There have been nights dedicated to the planets and stars at Kyrene Akimel A-al Middle School previously, but the one on Nov. 29 was by far the biggest, said one organizer of the event.

In the past, the biggest draws to the event, such as the portable planetarium, telescopes from the East Valley Astronomy Club and student presentations, each had a separate night dedicated to each. This year staff decided to combine all three and more into one big event.

"It's very hectic, but it's very informative and the kids love it," said seventh-grade science teacher Steve Reed.

Some of the most unique items at Astronomy Night were the moon rocks lent out to teacher Tara Dale by NASA. Dale must recertify every year in order to bring the rocks, which she must have with her at all times or in a NASA-approved safe, to Akimel.

"The kids are always excited to see pieces that were collected by the Apollo astronauts," she said. "It's definitely worth it to have to carry them around."

Members of the East Valley Astronomy Club brought out their telescopes for students as part of a community outreach program that started in 1988, according to president David Douglass.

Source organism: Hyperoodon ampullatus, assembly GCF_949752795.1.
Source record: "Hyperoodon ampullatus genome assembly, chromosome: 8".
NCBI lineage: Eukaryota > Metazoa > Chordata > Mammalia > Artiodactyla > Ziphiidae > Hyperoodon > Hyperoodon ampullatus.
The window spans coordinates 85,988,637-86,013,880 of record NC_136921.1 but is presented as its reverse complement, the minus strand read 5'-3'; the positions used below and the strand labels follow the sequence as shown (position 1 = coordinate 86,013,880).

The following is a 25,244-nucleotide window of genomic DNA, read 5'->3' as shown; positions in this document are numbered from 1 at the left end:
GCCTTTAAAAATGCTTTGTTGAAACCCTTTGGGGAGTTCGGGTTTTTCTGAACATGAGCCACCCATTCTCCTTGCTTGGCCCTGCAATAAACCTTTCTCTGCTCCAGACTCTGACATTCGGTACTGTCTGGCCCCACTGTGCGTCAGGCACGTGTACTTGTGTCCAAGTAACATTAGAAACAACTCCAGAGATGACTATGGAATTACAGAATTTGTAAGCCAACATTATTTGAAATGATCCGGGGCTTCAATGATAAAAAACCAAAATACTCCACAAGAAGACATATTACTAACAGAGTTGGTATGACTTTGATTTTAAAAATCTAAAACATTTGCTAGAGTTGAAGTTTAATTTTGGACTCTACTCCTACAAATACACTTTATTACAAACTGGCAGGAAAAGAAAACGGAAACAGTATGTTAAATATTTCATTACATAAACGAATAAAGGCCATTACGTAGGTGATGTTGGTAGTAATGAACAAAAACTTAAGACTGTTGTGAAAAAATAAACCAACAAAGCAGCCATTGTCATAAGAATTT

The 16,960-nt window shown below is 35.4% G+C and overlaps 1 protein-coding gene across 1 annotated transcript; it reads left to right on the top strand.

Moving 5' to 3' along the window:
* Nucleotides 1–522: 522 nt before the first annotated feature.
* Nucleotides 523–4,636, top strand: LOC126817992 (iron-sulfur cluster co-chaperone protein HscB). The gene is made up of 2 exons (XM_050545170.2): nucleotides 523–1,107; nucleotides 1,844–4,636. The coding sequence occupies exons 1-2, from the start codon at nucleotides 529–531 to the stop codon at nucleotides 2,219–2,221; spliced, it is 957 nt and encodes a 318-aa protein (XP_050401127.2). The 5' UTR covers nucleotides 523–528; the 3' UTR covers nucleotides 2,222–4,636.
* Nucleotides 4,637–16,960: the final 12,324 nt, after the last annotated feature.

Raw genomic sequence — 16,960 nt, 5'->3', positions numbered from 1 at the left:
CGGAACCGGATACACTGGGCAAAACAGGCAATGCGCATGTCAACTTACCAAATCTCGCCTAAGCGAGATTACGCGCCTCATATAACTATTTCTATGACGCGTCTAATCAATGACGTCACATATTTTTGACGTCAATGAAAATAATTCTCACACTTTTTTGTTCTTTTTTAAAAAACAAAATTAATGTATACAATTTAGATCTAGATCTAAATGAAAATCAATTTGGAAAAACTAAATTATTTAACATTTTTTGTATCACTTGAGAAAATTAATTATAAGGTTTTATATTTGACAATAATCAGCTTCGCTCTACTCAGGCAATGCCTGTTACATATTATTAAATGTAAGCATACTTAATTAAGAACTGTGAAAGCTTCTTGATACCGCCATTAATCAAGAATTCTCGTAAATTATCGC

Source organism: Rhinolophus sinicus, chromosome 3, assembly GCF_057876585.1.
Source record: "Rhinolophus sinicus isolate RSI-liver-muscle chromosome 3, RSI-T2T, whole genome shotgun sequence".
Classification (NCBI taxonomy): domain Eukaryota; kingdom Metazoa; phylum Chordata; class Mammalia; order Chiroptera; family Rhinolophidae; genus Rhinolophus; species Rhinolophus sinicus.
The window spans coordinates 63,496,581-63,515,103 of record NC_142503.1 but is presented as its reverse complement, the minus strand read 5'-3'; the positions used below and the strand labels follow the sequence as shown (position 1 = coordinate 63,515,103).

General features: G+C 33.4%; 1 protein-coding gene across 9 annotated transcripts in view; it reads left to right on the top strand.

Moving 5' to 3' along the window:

"This is something that's great for the kids," Douglass said. "You get a lot of ‘oohs' and ‘aahs' and that's when you know they see something and they are excited."

The portable planetarium, which is lent out by Arizona State University, gives the viewer a tour of the moon or a look through different solar systems and galaxies.

"We get it pretty much free two weeks out of the year so we wanted to share it with the parents because it's such a hit with the kids," Reed said.

Astronomy Night was a hit overall with the multipurpose room packed with people starting at 6:30 p.m.

"I like (astronomy) because it's cool to think about what's out there and find out stuff about our past," said Taylor Angilletta, a seventh-grade student who attended the event.

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